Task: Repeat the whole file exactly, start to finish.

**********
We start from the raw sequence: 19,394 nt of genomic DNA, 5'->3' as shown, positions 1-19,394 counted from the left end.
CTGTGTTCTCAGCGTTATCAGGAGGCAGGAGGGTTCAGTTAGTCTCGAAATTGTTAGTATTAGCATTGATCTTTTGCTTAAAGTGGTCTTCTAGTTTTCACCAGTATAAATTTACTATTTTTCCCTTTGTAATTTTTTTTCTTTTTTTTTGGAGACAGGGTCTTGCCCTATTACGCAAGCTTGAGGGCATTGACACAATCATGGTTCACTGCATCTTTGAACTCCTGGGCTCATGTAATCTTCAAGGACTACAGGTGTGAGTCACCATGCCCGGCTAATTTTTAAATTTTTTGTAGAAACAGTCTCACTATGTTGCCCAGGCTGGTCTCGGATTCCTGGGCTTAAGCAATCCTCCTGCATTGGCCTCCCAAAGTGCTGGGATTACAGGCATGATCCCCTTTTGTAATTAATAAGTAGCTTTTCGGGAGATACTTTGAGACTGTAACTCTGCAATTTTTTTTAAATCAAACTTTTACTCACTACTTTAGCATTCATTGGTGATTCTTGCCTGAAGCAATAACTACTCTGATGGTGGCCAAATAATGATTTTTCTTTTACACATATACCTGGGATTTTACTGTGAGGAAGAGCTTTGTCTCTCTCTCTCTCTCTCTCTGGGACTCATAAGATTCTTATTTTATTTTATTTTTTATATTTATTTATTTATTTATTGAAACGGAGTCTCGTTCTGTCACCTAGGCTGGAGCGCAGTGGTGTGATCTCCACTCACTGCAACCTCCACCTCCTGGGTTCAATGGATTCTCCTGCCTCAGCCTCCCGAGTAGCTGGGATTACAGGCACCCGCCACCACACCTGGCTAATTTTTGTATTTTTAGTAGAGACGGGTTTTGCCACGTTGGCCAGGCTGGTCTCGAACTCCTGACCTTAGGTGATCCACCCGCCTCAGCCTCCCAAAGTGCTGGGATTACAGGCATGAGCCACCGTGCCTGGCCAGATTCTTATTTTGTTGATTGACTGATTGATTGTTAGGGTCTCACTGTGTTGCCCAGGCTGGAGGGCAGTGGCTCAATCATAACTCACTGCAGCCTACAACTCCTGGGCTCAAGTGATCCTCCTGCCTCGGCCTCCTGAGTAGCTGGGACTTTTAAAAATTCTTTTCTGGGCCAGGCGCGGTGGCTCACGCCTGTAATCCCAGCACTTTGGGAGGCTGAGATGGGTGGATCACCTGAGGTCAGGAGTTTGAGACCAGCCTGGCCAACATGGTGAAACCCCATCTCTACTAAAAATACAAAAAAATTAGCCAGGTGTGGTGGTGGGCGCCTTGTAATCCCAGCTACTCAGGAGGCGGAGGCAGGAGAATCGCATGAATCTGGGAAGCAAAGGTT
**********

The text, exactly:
We start from the raw sequence: 19,394 nt of genomic DNA, 5'->3' as shown, positions 1-19,394 counted from the left end.
CTGTGTTCTCAGCGTTATCAGGAGGCAGGAGGGTTCAGTTAGTCTCGAAATTGTTAGTATTAGCATTGATCTTTTGCTTAAAGTGGTCTTCTAGTTTTCACCAGTATAAATTTACTATTTTTCCCTTTGTAATTTTTTTTCTTTTTTTTTGGAGACAGGGTCTTGCCCTATTACGCAAGCTTGAGGGCATTGACACAATCATGGTTCACTGCATCTTTGAACTCCTGGGCTCATGTAATCTTCAAGGACTACAGGTGTGAGTCACCATGCCCGGCTAATTTTTAAATTTTTTGTAGAAACAGTCTCACTATGTTGCCCAGGCTGGTCTCGGATTCCTGGGCTTAAGCAATCCTCCTGCATTGGCCTCCCAAAGTGCTGGGATTACAGGCATGATCCCCTTTTGTAATTAATAAGTAGCTTTTCGGGAGATACTTTGAGACTGTAACTCTGCAATTTTTTTTAAATCAAACTTTTACTCACTACTTTAGCATTCATTGGTGATTCTTGCCTGAAGCAATAACTACTCTGATGGTGGCCAAATAATGATTTTTCTTTTACACATATACCTGGGATTTTACTGTGAGGAAGAGCTTTGTCTCTCTCTCTCTCTCTCTCTGGGACTCATAAGATTCTTATTTTATTTTATTTTTTATATTTATTTATTTATTTATTGAAACGGAGTCTCGTTCTGTCACCTAGGCTGGAGCGCAGTGGTGTGATCTCCACTCACTGCAACCTCCACCTCCTGGGTTCAATGGATTCTCCTGCCTCAGCCTCCCGAGTAGCTGGGATTACAGGCACCCGCCACCACACCTGGCTAATTTTTGTATTTTTAGTAGAGACGGGTTTTGCCACGTTGGCCAGGCTGGTCTCGAACTCCTGACCTTAGGTGATCCACCCGCCTCAGCCTCCCAAAGTGCTGGGATTACAGGCATGAGCCACCGTGCCTGGCCAGATTCTTATTTTGTTGATTGACTGATTGATTGTTAGGGTCTCACTGTGTTGCCCAGGCTGGAGGGCAGTGGCTCAATCATAACTCACTGCAGCCTACAACTCCTGGGCTCAAGTGATCCTCCTGCCTCGGCCTCCTGAGTAGCTGGGACTTTTAAAAATTCTTTTCTGGGCCAGGCGCGGTGGCTCACGCCTGTAATCCCAGCACTTTGGGAGGCTGAGATGGGTGGATCACCTGAGGTCAGGAGTTTGAGACCAGCCTGGCCAACATGGTGAAACCCCATCTCTACTAAAAATACAAAAAAATTAGCCAGGTGTGGTGGTGGGCGCCTTGTAATCCCAGCTACTCAGGAGGCGGAGGCAGGAGAATCGCATGAATCTGGGAAGCAAAGGTT